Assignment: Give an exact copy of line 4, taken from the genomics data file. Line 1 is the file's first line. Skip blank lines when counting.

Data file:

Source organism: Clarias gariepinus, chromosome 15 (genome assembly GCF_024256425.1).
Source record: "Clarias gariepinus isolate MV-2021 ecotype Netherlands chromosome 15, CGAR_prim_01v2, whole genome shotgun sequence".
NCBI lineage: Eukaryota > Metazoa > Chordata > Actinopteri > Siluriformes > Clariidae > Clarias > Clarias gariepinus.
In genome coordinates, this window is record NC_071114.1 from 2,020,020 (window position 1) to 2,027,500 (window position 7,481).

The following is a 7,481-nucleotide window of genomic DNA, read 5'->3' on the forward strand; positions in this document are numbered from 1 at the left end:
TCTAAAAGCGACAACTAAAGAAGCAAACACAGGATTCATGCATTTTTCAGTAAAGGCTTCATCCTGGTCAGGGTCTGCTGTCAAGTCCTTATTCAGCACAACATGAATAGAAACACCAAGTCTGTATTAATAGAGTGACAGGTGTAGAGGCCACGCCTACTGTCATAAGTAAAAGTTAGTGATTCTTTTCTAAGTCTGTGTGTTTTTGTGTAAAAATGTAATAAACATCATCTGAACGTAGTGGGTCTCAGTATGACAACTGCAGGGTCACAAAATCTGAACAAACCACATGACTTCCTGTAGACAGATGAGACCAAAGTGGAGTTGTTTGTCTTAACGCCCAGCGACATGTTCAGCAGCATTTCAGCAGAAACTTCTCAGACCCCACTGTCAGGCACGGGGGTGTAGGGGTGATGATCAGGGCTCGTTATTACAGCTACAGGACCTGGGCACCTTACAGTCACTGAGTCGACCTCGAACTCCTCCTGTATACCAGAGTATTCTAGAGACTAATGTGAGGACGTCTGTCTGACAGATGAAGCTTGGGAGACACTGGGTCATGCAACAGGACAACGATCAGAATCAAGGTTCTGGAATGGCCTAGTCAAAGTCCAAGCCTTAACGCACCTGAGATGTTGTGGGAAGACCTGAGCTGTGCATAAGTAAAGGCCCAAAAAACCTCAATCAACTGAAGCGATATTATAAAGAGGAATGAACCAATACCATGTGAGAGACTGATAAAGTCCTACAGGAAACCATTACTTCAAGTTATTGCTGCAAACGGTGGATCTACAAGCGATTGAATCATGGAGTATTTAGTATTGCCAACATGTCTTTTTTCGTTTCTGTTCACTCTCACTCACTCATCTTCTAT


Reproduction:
In genome coordinates, this window is record NC_071114.1 from 2,020,020 (window position 1) to 2,027,500 (window position 7,481).